“It’s another log on the fire for the Toronto and Vancouver housing markets,” says economist Sal Guatieri, vice president of BMO Economic Research, who expects to see a cut next week in an attempt to kickstart lagging growth.
“It’s not the amount that matters — the reduction in borrowing costs will be quite minimal — it’s the message it sends to homeowners and potential buyers that rates are going lower rather than higher and will almost certainly stay low for quite some time. That just encourages more people into the market.”
Both of Canada’s priciest cities are already swamped with far more buyers than properties for sale.
Sales — and prices — have hit new records in both Toronto and Vancouver this year. The frenzy has been driven by low interest rates, an ongoing shortage of listings and a growing sense of panic, especially among first-time buyers, that if they don’t get in now, they will be locked out of the market forever, particularly the low-rise house market.
“We are becoming concerned again about the possibility of a housing bubble in Toronto and Vancouver because prices are rising so much faster than incomes and because interest rates are continuing to fall rather than go up,” says Guatieri.
“We were much more comfortable a year or two ago when both markets seemed to have cooled off a bit and prices were rising more moderately.”
Both Toronto and Vancouver set new sales records for the month of June.
Almost 12,000 houses and condos changed hands last month across the GTA, up 18.4 per cent from a year earlier. The average sale price of a detached house was $816,583 – and over $1 million in the City of Toronto – up 14.3 per cent year over year.
Greater Vancouver’s 4,375 sales were up 28.4 per cent for the same period. The average detached house was $1.45 million – and a staggering $2.39 million for a stand-alone house in the core City of Vancouver – up 20.2 per cent from June of last year.
Condo sales skyrocketed in both regions, up 22.4 across the GTA and 35.6 per cent across Greater Vancouver, year over year.
All that demand helped push up condo prices 6.3 per cent in the GTA, to an average of $390,894, and up 5.6 per cent in Greater Vancouver to $479,450.
Last January’s surprise Bank of Canada rate cut to .75 per cent has been a contributing factor to those escalating sales and prices, says Penelope Graham, editor and spokesperson with mortgage comparison site RateSupermarket.ca.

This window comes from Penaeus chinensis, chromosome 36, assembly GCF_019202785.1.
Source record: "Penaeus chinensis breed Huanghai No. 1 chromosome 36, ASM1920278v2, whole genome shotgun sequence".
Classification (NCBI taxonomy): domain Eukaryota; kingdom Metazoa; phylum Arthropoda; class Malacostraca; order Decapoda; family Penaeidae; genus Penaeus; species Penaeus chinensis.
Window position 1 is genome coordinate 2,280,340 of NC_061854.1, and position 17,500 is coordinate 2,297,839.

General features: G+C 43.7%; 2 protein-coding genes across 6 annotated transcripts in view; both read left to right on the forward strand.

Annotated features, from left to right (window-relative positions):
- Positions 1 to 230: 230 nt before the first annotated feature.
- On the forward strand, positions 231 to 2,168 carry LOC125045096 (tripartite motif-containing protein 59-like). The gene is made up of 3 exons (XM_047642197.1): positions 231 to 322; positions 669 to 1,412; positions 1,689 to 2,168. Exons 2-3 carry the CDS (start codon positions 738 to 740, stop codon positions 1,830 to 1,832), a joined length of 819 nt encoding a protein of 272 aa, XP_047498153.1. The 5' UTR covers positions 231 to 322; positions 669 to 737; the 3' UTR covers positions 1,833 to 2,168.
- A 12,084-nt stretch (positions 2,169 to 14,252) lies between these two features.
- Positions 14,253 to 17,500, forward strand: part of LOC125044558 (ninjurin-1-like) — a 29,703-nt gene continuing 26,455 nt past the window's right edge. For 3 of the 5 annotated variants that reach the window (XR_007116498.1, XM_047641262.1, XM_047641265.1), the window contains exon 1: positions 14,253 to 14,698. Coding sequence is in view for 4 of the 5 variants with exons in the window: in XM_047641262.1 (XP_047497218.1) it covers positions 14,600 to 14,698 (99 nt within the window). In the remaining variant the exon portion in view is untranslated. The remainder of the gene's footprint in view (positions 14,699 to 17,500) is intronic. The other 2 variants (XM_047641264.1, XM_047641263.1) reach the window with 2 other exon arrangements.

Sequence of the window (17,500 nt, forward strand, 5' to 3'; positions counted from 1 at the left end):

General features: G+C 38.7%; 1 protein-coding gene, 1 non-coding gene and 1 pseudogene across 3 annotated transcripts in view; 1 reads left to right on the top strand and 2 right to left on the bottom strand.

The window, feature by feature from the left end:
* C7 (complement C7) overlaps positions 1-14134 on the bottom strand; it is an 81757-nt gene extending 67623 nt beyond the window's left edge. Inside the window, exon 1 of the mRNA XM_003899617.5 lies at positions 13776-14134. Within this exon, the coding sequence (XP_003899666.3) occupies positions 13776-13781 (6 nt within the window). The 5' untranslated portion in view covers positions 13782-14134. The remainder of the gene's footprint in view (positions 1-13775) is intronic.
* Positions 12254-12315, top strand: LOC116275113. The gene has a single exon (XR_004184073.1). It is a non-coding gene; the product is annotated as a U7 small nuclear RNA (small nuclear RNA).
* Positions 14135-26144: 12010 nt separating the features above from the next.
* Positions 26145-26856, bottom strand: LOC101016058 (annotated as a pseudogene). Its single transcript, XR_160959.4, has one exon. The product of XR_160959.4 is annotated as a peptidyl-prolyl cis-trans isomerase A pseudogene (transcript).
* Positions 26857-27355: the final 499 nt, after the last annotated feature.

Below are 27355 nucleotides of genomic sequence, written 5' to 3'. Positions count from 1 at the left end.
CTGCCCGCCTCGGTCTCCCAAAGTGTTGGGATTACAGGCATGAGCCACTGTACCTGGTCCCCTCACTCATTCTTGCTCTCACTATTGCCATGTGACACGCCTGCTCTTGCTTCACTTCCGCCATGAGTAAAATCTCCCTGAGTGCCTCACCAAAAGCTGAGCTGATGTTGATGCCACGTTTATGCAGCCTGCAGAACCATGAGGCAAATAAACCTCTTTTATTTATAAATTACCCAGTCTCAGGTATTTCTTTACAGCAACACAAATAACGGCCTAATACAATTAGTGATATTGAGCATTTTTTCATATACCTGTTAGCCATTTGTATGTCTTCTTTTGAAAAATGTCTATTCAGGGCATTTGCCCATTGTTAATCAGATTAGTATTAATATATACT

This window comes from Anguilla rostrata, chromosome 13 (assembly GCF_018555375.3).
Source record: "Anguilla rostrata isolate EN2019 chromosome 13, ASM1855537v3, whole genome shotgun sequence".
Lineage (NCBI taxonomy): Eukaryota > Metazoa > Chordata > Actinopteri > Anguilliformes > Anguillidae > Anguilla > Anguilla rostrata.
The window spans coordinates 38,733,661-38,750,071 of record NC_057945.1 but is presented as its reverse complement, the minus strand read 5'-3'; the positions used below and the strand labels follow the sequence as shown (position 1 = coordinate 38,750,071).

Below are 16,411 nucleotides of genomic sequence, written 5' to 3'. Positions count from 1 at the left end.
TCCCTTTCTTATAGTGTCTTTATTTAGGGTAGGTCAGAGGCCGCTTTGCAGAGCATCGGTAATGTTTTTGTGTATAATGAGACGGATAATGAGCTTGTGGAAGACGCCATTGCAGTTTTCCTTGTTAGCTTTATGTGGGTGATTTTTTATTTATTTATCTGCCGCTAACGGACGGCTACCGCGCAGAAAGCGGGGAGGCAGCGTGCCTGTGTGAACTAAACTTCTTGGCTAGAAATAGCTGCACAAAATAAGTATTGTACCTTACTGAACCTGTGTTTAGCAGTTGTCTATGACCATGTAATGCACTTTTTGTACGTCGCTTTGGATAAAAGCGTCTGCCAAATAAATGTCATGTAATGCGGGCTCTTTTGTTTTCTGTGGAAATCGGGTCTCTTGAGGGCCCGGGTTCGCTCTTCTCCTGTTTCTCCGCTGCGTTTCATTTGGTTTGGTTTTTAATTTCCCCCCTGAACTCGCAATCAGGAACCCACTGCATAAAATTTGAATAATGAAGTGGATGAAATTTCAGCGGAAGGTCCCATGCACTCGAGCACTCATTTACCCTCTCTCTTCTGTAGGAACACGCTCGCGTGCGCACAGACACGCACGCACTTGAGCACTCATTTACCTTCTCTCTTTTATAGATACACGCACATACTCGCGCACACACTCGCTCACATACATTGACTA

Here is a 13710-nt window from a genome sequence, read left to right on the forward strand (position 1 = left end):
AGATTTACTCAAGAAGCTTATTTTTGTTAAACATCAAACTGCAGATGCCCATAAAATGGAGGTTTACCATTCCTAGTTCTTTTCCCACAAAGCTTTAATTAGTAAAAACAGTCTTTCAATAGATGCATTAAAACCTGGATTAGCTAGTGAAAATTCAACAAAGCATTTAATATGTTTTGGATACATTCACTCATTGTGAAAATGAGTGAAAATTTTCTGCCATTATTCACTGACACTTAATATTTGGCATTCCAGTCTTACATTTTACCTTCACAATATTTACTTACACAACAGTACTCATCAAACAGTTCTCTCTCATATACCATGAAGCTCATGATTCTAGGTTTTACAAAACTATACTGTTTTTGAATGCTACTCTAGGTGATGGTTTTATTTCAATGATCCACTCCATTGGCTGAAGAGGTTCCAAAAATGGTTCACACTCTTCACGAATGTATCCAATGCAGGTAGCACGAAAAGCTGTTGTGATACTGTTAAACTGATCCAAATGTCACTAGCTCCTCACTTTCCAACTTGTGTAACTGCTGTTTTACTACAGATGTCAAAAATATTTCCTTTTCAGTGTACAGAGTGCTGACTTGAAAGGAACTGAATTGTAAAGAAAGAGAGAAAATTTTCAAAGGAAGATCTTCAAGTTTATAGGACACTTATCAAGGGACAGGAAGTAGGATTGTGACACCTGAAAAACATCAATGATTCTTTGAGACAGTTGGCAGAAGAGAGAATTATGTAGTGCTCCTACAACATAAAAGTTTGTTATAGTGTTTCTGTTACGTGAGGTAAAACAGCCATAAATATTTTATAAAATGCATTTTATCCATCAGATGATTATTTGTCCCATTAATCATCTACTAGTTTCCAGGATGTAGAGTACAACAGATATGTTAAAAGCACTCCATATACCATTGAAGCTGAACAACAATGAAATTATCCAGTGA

A cut to .5 per cent, as is expected, would see the five-year fixed rate dip below the current low of 2.39 per cent and further boost the illusion of affordability, she said.
“There are more people now entering the market with just five per cent down, because that’s all they can afford. There is a real sense of urgency in the bigger markets to get in now, before it’s too late, and get in with what you have,” says Graham.
“That’s potentially putting people in a really vulnerable position in terms of their debt levels.”
Toronto realtor David Fleming says he’s seeing a surge in demand even for condos — especially under $400,000 — and younger buyers than ever, backed by low interest rates and help from their real-estate rich baby boomer parents who want only the best for their children.
“I’ve seen a serious culture change. Young buyers used to be 26 or 27 years old. They’d graduated university, worked for a few years and lived at home then rented and bought. Now buyers are cutting out those middle steps.”
He’s seeing first-time buyers as young as 22 determined to own rather than rent. And he’s hearing from people who stepped to the sidelines three or four years ago, thinking the much-talked-about bubble was about to burst.
Instead, they’ve watched prices climb further out of reach: Back in June of 2012, the average sale price of houses and condos combined across the GTA was $508,622. This June, the average sale price was $639,184.
Where the average sale price of a condo in the sought-after City of Toronto was $364,597 in June of 2012, last month’s average was $418,599.
That was up seven per cent just over June of last year as bidding wars and bully bids — long the hallmark of the highly competitive low-rise house market — have pushed up prices for well-located, unique or larger condos seen as sound investments and house alternatives for the longer term.
“That’s a testament to the froth in the house market,” says BMO economist Guatieri.
“So many people are now priced out, they have no other alternative than to get into the condo market, and that’s pushing up prices, even though there is ample supply.”
Apart from the oil-impacted markets of Alberta, Saskatchewan, Newfoundland and Labrador, Canadian house prices are holding up well and consumer confidence appears to be strong, even in the midst of growing talk about a possible recession.
“None of my clients are talking about the Big R word,” says Toronto-based mortgage broker Jake Abramowicz.
“They’re confident that rates will stay low for a very long time now and that the market — both condos and houses — will not correct anytime soon.”
Source: Susan Pigg, Toronto Star